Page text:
It took my years before I figured out that I was highly sensitive. Funny in a way because I had always known that I had strong emotions and very alert senses. One thing I had always been told was that I had extremely good hearing. This I later found out was auditory sensitivity. No wonder I had been so afraid of balloons as a little girl! Learning that I was highly sensitive was not really a light-bulb moment that fixed everything and led to an immediate new self-awareness. It took time, and I am still adjusting. But now I don’t blame myself so much for feeling the way I do and I try my best to avoid certain situations I know will lead to overstimulation and emotional hangovers. But it isn’t easy. I still cringe when I have to do things that makes me feel like a burden. I mean, it took my years before I dared to press the service button on the airplane to ask for another glass of wine! I remember my heart racing and sweat appearing on my forehead the first time I did it.

I have learned some remedies though. But most of them are not quick fixes. It requires me to actually speak up and dare to say out loud what I need. I am still struggling with that. And I still get emotional hangovers. But there are some things that help, like holding the hand of a loved one who truly understands me (I call this borrowing energy) when I am in overwhelming situations, going for walks in nature like in a forest or by the sea, listening to soothing sounds like ocean waves, soft wind playing in the leaves, or bird twitter. Being around animals can also give relief, as long as it is stable and calm animals not an anxious dog barking frantically or a cat in hunting mode using you as target practice. A lot of therapists claims that talking about the stressful situations helps to ease the stress, but that doesn’t always work for me. Recognizing what caused the stress and why, is important as a self-awareness lesson, but once I have done that I don’t want to re-leave the situation over and over again. I mean that is pretty much what is the problem. So I have found that the best relief for me is in art. When using an artistic expression like drawing, painting, writing etc. I can access the emotions on a subconscious level and bring them out of myself so to speak. There is no need to compose or plan here, just letting the writing, or the painting, do its own creating freed from the rational mind is the best thing.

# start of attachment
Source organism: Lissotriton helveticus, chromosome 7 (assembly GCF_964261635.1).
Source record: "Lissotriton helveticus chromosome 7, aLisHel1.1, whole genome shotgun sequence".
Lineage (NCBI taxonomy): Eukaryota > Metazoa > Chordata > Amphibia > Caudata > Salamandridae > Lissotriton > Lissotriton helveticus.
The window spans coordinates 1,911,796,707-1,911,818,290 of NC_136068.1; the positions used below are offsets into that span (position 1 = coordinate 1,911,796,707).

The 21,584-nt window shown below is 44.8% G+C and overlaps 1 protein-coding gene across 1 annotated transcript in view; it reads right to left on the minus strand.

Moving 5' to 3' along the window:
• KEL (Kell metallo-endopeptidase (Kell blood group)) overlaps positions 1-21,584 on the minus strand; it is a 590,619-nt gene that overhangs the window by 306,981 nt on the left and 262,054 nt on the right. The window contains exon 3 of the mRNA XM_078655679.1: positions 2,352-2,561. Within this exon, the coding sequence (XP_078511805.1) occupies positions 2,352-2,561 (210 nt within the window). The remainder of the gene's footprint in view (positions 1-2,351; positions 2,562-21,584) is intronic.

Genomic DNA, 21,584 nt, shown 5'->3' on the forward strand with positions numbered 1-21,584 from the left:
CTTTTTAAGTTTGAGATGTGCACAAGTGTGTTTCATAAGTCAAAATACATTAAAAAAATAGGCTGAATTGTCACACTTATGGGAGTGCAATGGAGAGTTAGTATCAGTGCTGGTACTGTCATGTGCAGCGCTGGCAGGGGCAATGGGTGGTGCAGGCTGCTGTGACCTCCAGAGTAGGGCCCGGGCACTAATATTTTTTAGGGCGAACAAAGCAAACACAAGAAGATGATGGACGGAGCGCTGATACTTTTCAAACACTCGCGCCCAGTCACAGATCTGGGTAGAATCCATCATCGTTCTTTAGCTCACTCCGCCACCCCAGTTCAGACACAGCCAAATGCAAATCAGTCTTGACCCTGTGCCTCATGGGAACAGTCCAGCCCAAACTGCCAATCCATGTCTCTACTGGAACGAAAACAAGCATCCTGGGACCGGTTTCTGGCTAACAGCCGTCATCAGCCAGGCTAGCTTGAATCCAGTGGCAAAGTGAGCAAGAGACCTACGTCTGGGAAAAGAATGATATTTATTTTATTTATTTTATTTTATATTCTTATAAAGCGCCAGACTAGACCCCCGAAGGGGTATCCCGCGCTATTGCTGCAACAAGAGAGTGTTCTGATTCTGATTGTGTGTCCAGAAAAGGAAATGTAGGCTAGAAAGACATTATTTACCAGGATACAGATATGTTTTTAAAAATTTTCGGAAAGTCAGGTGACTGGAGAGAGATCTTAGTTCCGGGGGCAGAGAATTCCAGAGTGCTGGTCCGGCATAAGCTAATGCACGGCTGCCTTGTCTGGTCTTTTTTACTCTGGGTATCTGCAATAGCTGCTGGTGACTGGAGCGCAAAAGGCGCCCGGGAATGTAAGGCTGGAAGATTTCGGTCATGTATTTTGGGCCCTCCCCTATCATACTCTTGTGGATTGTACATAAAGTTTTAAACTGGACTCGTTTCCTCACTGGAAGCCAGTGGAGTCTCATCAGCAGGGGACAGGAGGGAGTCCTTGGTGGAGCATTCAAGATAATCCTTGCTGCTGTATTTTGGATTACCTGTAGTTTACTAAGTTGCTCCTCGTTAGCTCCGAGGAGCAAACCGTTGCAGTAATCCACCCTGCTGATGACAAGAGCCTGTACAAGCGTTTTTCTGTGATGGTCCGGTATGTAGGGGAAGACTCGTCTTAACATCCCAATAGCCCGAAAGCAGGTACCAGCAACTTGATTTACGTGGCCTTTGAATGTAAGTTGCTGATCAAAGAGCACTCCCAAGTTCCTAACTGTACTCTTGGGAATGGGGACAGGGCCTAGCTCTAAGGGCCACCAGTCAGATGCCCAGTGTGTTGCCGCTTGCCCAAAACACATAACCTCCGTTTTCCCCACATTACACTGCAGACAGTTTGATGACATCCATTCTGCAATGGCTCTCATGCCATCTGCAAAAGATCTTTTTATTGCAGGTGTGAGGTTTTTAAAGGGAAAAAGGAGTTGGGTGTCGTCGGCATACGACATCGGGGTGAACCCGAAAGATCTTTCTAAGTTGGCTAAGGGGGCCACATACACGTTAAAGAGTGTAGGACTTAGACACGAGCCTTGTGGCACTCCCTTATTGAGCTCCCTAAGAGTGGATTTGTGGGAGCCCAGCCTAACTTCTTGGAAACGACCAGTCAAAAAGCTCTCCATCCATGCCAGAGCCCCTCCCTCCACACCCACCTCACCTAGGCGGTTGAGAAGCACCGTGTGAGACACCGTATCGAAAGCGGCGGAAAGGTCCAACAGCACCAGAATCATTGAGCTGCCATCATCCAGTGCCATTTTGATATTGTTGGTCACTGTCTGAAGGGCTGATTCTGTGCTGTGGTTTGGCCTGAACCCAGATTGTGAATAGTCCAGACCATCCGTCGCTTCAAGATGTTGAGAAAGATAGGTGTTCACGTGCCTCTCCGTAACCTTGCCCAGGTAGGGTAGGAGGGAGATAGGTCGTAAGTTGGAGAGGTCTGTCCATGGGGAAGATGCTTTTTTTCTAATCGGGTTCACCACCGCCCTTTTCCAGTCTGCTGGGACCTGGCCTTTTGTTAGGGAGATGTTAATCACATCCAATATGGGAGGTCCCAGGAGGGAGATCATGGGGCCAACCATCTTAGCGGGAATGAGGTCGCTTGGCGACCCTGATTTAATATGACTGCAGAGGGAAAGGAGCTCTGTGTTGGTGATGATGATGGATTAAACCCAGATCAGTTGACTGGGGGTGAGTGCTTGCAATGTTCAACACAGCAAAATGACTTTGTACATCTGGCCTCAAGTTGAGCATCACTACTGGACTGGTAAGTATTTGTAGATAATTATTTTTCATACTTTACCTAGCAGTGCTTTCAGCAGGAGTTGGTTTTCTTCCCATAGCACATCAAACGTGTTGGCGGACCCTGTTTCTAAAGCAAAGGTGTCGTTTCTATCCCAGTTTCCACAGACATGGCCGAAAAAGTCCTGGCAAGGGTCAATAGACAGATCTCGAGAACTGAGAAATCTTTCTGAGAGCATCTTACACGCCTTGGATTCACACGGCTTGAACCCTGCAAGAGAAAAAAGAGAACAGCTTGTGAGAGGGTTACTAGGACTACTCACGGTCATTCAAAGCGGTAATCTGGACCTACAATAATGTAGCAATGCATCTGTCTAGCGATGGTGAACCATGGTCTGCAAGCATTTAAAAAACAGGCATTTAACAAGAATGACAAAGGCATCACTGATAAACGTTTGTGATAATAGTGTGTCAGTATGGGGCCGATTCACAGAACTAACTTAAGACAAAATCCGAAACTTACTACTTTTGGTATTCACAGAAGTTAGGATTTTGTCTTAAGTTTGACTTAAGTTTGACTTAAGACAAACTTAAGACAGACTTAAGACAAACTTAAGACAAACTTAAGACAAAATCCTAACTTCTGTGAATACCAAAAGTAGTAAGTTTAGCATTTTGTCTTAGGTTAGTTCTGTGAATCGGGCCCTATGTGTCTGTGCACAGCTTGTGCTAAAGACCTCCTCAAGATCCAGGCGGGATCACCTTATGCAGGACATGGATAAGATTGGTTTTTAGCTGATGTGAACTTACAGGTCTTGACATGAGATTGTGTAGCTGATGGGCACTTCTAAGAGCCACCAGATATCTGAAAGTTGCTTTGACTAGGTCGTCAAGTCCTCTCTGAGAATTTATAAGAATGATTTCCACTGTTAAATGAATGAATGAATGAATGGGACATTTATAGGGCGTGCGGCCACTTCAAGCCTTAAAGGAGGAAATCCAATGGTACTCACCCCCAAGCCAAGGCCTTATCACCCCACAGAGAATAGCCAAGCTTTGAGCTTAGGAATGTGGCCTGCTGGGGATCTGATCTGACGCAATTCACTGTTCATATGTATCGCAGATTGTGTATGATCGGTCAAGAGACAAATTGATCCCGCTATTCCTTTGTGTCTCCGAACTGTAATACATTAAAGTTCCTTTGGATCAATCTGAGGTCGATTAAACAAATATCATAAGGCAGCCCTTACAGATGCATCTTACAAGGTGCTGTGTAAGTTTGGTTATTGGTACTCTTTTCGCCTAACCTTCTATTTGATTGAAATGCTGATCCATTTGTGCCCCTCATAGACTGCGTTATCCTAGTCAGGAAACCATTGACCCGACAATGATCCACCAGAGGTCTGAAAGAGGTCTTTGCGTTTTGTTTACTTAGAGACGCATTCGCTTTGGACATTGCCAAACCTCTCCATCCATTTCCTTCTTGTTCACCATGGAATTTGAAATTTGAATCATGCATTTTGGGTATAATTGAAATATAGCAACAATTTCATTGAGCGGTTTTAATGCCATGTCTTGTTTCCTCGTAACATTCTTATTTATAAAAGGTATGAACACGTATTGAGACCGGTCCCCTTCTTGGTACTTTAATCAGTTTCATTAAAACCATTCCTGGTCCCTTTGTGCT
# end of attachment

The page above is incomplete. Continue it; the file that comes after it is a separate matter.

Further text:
Being highly sensitive certainly has its challenges! I know that my life choices will always be unconventional and maybe not even accepted by many, but they are my choices and what is best for me, so I need to stand by them. I know that many people will think of me as weak, and childish and somewhat of a pushover. I know that I definitely will never live up to the new ideals for women such as “badass” and “boss”. But that is just not who I am. I know that many people will think avoiding certain situations is being a coward and that I should face my fears and just get over myself, but these people are not highly sensitive and have no idea what they are talking about. Thankfully, being and HSP has more gifts than drawbacks. I know that my creativity, imagination, spirituality, artistic talents, kindness and generosity all come from being an HSP. My capacity to observe, understand and find deeper meaning would not be the same if I did not have highly alerted senses. I know that I can see beauty that other people cannot see and grasp meanings that others will overlook. I would not be me if I was not an HSP. And the kindest sweetest people I know are all highly sensitive.

The lesson for those of us who are highly sensitive are the same as everyone else: Learn to know yourself and shape your life accordingly. We just don’t quite fit into the traditional mold. But that is okay. In my experience, when we are open about who we are and speak from the heart, a lot of people will actually respond by revealing sides of themselves that they would normally not show or talk about, and such openness leads to more tolerance and less prejudice.

So let us all practice being more of ourselves, to talk about, and show, our uniqueness, and be respectful and mindful of those who are different from ourselves. And if you are an HSP like me, be kind to yourself, dare to speak up about your needs, ask for help, ask for understanding, make the right choices for YOU even if it upsets others, you deserve to be happy and fulfilled just as much as everyone else. There are many of us out there just like you and we are rooting for you!